How to keep your tools safe overnight
Posted on: 05 December 2013
A tradesman’s tools are some of his most valuable assets – therefore keeping them secure should be a top priority.
It’s important to make the effort to keep your tools safe - it could mean the difference between a good days work and a long and painful process of recovery or replacement.
Here are four tips for preventing your tools from being stolen.
Take them out of your van overnight
Not only are you unlikely to be insured, but your van is not the safest place for your tools at night. Organise them into easily transportable boxes or bags and move them to a secure building or garage at the end of the day.
Make your van less attractive to thieves
Cover windows with blanks so that your van’s contents can’t be seen from the outside, and use lockable storage or van boxes (steel-like safes with anti-drill locks) where possible.
Put it in a garage or secure area whenever possible.
Add a sticker saying that no tools are kept in it overnight.
Make it harder for thieves to get into your vehicle
Always lock your van when you’re not in it. Add dead locks that work independently of the standard door locks, or install slam locks that automatically lock when you close the door. Secure ladders with a roof-mounted lock
Fit an immobiliser and an alarm if they are not fitted as standard.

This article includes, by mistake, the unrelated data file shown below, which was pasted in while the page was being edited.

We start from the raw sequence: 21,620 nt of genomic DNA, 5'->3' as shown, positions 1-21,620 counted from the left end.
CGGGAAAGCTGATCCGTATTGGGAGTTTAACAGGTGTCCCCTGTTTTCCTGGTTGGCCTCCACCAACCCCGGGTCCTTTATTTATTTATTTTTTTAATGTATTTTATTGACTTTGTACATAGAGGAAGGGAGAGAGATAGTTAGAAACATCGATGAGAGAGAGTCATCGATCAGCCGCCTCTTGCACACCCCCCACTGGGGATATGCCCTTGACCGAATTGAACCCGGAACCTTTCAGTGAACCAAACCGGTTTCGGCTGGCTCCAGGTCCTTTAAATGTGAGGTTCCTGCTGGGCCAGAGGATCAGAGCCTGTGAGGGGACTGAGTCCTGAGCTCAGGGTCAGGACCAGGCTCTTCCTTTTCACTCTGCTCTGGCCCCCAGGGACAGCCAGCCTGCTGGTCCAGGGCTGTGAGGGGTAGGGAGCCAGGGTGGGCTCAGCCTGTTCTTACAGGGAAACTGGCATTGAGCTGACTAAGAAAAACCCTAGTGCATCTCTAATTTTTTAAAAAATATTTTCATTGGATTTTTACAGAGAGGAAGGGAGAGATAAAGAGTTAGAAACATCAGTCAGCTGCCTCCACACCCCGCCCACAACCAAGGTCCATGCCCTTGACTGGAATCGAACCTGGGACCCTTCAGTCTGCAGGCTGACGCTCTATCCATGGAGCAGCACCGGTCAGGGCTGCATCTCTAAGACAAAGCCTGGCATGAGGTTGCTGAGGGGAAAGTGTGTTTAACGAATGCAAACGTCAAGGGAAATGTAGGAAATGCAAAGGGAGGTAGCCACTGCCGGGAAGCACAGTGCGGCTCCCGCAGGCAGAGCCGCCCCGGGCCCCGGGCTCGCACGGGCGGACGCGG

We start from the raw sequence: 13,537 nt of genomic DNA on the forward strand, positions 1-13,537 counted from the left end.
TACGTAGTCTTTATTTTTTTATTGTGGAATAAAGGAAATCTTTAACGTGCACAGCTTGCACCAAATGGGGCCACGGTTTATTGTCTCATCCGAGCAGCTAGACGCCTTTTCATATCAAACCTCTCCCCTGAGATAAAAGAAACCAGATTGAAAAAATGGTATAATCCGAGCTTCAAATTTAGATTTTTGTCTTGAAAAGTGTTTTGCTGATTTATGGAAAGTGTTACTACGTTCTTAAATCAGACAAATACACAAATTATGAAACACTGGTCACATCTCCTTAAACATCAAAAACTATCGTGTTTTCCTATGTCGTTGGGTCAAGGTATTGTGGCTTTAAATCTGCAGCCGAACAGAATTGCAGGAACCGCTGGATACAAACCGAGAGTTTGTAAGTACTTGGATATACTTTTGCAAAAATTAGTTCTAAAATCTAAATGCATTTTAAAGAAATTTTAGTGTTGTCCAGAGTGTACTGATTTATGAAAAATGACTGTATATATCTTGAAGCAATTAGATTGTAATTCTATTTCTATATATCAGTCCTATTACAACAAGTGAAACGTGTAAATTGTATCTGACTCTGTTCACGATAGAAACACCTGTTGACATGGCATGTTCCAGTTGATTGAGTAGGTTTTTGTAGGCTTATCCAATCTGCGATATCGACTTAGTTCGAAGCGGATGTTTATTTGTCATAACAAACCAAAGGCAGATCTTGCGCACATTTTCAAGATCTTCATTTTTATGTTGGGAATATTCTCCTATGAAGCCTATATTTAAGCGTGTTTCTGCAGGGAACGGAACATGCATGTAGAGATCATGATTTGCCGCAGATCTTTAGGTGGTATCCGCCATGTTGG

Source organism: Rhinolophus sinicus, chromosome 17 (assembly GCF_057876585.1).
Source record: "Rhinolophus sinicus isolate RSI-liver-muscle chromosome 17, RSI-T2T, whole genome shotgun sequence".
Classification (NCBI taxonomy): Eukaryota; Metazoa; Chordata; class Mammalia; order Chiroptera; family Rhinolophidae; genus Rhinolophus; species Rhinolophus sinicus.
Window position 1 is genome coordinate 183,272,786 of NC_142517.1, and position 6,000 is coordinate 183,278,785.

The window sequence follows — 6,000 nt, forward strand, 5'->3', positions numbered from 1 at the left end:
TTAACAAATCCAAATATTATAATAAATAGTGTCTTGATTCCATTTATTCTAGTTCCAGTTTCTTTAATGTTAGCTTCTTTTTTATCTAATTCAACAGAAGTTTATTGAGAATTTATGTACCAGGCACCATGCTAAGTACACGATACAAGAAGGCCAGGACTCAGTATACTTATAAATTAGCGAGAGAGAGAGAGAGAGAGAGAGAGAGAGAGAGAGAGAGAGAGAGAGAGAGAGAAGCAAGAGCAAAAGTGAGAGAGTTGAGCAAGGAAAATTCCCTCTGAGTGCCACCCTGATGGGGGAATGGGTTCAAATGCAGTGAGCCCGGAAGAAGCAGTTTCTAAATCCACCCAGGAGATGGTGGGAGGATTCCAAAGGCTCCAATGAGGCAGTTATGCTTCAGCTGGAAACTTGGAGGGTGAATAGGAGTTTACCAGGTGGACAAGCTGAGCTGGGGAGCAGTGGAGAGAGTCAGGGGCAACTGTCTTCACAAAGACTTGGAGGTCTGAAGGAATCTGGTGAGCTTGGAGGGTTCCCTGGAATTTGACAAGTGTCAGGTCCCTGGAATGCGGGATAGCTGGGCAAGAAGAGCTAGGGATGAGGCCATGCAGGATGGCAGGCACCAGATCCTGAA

If thieves do get into your van, an internal battery powered alarm can let off a siren when activated. It can be set remotely if necessary.
Make your tools traceable
Put a security mark on all your tools with a UV pen (available from most stationery shops) and take photos of your most valuable tools to help trace them if they are stolen.
Keep an inventory of your tools too so that you can quickly identify if anything has been taken.
And finally, you should ensure you have adequate cover should your tools and equipment be stolen. Find out more about business van insurance.
Compare business insurance
The information and tools contained in this guide are of a general informational nature and should not be relied upon as being suitable for any specific set of circumstances. We have used reasonable endeavours to ensure the accuracy and completeness of the contents but the information and tools do not constitute professional advice and must not be relied upon as such. To the extent permitted by law, we do not accept responsibility for any loss which may arise from reliance on the information or tools in our Knowledge Centre.